When Moshe ascended to heaven, he saw Hakadosh Baruch Hu tying crowns to the letters of the Torah. He said, “Ribbono Shel Olam, who is delaying You?” He said to Moshe, “There is one man who will live after many generations, Akiva ben Yosef is his name, and he will deduce heaps of halachot from each and every point” (Menachot 29b).
Of the Ten Martyrs mentioned in the medieval piyyut Eleh Ezkerah, the liturgical poem we recite during Mussaf on Yom Kippur, none is as well-known as Rabi Akiva, the Sage who saw both the destruction of the Beis HaMikdash and the fall of Beitar and yet remained optimistic about the future of Torah and the Jewish People.
Rabi Akiva was neither born into greatness nor crowned as a young man with the title illui (genius). In fact, he was born into a family of converts and could barely distinguish alef from bet for the first forty years of his life. The great turning point occurred when he married Rachel, the daughter of the wealthy Kalba Savua, who immediately disinherited his daughter for marrying an ignorant shepherd. Although the newlyweds were so poor that they were forced to sleep upon straw, Rachel presented her husband with a gift more precious than gold: a belief that he could succeed and even grow great in Torah.
Avot d’Rabbi Natan 6 describes what happened next: “One time he stood by the mouth of a well. He said: ‘Who engraved this stone?’ They told him: ‘It is the water, which falls upon it every day.’” From this, Rabi Akiva realized that just as water can wear away stone, so too can words of Torah make an impact upon a person’s heart.
At first, he and his son learned the alef bet together. Later, Rabi Akiva went to learn at the yeshiva of Rabi Eliezer. He also studied under Nachum Ish Gamzu, from whom he learned that everything Hashem does is for the best. That teaching is immortalized in the famous story of the time Rabi Akiva was forced to sleep in an open field, after the inhabitants of a village refused to give him accommodations. During the night, his lantern was extinguished by the wind, a cat killed his rooster, and a lion ran off with his donkey, yet he said: “Everything that Hashem does is for the best.” The next morning he saw with his own eyes the proof of his words. Soldiers had carried off the village’s inhabitants during the night. If they had seen his lantern or heard his rooster or donkey, he would have been taken captive as well (Berochos 60b).
When he returned to his wife after twenty-four years of learning and teaching Torah, Rabi Akiva brought with him 24,000 talmidim. Those talmidim tried to restrain Rachel from greeting her husband, but Rabi Akiva told them, “Make way for her, for my learning and yours is hers” (Nedarim 50a).
By then, Rabi Akiva was one of the outstanding Torah leaders of the generation. He was one of the four who entered Pardes, or Paradise, and the only one who entered in peace and left in peace (Chagigah 14b). Although he didn’t receive the title of Nasi—that was reserved for Rabban Shimon ben Gamliel II—he did serve as the effective head of the Sanhedrin, located in Usha, as well as head of his yeshiva in Bnei Brak.
In addition to his great erudition, Rabi Akiva was known for his optimism. After Churban Bayit Sheni, he and several other Sages saw a fox running out of the place where the Holy of Holies had stood. While the others wept, he laughed, explaining that if the prophecy regarding the destruction of Jerusalem had been fulfilled, then surely the prophecy regarding the redemption will also be fulfilled (Makkot 24a).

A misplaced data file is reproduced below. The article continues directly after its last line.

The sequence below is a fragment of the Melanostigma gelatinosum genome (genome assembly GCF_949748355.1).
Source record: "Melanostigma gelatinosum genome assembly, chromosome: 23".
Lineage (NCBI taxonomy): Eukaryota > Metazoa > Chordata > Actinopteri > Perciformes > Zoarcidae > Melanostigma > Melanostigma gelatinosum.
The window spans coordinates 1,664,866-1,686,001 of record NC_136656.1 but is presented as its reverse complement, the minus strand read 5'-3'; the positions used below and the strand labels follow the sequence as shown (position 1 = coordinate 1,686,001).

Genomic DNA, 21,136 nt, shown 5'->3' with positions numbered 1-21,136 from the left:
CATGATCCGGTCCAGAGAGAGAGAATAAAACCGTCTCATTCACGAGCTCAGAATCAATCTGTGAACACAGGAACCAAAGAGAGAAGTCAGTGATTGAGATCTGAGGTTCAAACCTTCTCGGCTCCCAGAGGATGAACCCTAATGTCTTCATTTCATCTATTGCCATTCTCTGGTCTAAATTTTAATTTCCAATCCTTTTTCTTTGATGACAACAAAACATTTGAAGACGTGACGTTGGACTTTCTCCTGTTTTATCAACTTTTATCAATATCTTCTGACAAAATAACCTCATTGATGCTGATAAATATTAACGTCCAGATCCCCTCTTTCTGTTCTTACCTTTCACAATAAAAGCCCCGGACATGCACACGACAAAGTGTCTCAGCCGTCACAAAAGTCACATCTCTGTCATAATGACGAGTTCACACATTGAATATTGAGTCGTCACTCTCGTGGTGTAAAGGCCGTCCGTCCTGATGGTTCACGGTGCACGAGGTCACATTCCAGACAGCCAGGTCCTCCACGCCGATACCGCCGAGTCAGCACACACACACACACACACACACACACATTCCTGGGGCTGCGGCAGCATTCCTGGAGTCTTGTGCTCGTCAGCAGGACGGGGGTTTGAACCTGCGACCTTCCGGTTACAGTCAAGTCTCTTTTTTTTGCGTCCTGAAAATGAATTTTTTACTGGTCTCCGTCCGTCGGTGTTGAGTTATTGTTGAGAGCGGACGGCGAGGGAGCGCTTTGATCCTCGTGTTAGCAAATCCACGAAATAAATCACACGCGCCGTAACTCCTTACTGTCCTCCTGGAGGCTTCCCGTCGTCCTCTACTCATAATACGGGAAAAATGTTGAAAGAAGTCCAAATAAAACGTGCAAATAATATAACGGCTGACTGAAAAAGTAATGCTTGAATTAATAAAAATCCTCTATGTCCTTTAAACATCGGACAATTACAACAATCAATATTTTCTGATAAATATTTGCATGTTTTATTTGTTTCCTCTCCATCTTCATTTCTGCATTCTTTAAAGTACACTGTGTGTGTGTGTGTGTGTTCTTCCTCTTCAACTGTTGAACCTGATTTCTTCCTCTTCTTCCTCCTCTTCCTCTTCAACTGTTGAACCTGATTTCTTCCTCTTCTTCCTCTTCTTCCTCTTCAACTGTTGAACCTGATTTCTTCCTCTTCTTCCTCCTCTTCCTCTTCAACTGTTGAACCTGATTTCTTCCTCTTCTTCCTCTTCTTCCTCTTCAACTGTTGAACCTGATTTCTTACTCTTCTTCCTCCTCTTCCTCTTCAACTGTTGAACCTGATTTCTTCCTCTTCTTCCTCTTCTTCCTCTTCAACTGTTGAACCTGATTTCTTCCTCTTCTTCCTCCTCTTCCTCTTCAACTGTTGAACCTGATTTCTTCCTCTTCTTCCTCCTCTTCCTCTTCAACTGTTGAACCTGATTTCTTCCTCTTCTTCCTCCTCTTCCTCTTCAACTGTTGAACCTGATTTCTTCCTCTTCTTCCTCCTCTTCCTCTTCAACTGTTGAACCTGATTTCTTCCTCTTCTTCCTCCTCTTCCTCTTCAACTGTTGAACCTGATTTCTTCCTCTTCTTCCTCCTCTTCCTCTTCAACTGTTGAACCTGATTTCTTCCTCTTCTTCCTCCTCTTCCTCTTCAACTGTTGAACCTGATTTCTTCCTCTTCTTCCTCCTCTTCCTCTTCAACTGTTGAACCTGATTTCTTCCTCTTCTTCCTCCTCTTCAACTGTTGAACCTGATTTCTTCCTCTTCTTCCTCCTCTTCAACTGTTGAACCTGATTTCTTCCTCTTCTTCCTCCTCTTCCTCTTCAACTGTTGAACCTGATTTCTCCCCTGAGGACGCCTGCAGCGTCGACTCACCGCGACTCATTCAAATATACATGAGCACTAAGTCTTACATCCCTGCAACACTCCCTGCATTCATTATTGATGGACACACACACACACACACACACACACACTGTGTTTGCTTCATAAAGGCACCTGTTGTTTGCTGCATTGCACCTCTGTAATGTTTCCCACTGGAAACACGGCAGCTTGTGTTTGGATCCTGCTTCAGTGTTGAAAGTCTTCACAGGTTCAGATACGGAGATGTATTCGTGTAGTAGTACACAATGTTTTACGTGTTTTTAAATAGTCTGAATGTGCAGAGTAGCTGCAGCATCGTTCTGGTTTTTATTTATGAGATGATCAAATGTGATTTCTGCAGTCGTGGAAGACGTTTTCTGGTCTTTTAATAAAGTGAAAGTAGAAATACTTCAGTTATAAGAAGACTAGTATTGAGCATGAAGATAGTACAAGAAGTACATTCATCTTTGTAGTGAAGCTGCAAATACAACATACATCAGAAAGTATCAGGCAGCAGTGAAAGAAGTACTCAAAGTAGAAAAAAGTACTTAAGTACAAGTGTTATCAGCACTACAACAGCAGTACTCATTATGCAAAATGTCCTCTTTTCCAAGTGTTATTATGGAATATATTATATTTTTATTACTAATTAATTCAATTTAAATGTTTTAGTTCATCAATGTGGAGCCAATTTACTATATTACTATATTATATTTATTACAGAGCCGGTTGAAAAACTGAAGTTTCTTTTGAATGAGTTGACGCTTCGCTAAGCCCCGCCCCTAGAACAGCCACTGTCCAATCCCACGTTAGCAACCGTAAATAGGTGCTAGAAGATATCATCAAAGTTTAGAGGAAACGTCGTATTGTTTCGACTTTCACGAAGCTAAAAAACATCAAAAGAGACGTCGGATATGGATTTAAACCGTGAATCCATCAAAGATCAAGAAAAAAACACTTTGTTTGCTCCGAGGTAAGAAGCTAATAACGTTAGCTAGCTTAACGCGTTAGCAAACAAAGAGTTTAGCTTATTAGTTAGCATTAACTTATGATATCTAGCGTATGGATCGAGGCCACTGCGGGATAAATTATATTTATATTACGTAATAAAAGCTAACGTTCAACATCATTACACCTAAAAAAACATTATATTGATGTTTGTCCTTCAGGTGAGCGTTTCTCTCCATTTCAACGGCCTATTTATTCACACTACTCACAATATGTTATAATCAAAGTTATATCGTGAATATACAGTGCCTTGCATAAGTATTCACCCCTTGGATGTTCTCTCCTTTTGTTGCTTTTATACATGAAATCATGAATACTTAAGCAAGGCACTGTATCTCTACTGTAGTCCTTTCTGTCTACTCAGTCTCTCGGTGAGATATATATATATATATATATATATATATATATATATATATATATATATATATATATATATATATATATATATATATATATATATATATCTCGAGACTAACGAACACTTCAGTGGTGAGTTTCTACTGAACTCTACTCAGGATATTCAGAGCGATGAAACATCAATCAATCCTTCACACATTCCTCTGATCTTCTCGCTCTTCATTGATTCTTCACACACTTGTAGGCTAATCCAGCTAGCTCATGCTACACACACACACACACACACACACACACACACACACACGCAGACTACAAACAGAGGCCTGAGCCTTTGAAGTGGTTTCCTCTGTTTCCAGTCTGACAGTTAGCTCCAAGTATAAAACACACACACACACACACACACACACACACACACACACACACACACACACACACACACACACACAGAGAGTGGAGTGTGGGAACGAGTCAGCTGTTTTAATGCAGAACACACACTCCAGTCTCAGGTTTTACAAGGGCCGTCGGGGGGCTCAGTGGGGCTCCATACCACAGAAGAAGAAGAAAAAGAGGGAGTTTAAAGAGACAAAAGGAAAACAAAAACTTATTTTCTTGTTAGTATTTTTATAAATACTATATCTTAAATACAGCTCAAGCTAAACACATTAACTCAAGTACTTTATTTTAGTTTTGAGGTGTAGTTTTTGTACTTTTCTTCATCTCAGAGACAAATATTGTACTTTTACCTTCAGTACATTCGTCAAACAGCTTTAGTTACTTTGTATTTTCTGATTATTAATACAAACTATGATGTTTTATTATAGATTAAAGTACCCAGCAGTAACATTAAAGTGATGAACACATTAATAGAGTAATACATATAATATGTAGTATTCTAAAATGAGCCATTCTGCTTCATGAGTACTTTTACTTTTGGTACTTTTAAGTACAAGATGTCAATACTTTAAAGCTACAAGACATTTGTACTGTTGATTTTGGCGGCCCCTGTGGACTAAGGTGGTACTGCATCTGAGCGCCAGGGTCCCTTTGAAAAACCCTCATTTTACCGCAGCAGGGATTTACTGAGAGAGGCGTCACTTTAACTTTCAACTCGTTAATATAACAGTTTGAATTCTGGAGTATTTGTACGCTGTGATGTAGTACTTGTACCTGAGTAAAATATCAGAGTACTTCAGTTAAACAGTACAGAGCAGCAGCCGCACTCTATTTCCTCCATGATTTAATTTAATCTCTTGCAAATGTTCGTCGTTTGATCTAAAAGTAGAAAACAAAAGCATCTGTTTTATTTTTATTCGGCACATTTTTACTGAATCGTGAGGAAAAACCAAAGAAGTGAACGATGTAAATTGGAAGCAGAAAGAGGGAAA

It was also Rabi Akiva who comforted the people when the Kohen Gadol could no longer perform the Yom Kippur Avodah in the Beit HaMikdash. As it says in Yoma 85b, “Rabi Akiva said, ‘Fortunate are you, O Israel! Who purifies you, and before Whom are you purified? Before your Father in Heaven… Hashem is the mikveh of Israel.’ Just as a mikveh purifies the defiled, so too Hashem purifies Israel.”
Rabi Akiva was already an elderly man when the Roman Emperor Hadrian began to institute many cruel decrees, including the leveling of Jerusalem to build a pagan city on its ruins and the outlawing of many mitzvos, including brit milah and the teaching of Torah. While many of the leaders of the time were against an open revolt, Rabi Akiva supported Shimon Bar Kosiba, whom he renamed Bar Kochba and declared to be Mashiach. But the Roman army all too quickly reversed Bar Kochba’s early military successes and the tragedies began to multiply. The revolt ended with the fall of Beitar and the slaughter of hundreds of thousands of Jews.
Rabi Akiva had become disillusioned with Bar Kochba even before his defeat in battle, since the warrior had become arrogant, ascribing victory to his own might, rather than to the will of Hashem. And even though Rabi Akiva had witnessed the death by plague of the 24,000 talmidim he had taught in his younger years, still he did not despair. Rabi Akiva began anew and taught five talmidim who would become the leaders of the next generation: Rabi Meir, Rabi Yehudah, Rabi Yose, Rabi Shimon bar Yochai and Rabi Elazar ben Shamua (Yevamot 62b).
Teaching Torah was, of course, against the law, and the Romans arrested Rabi Akiva. The hour of his death is described in Berachot 61b, which relates that his students saw him reciting Shema with joy, while his executioners lacerated his flesh with iron combs. When theyasked if a person was obligated to recite Shema even under such dire circumstances, Rabi Akiva explained, “All my life I wondered whether I would ever fulfill the verse ‘with all my soul,’ meaning ‘even if He takes my soul.’ Now that the opportunity has arrived, should I not seize it?”
His last word was echad (one). A heavenly voice announced: “Blessed are you, Rabi Akiva, that your life expired with echad.”
Next Week: For These We Cry—Rabi Chananya ben Teradyon
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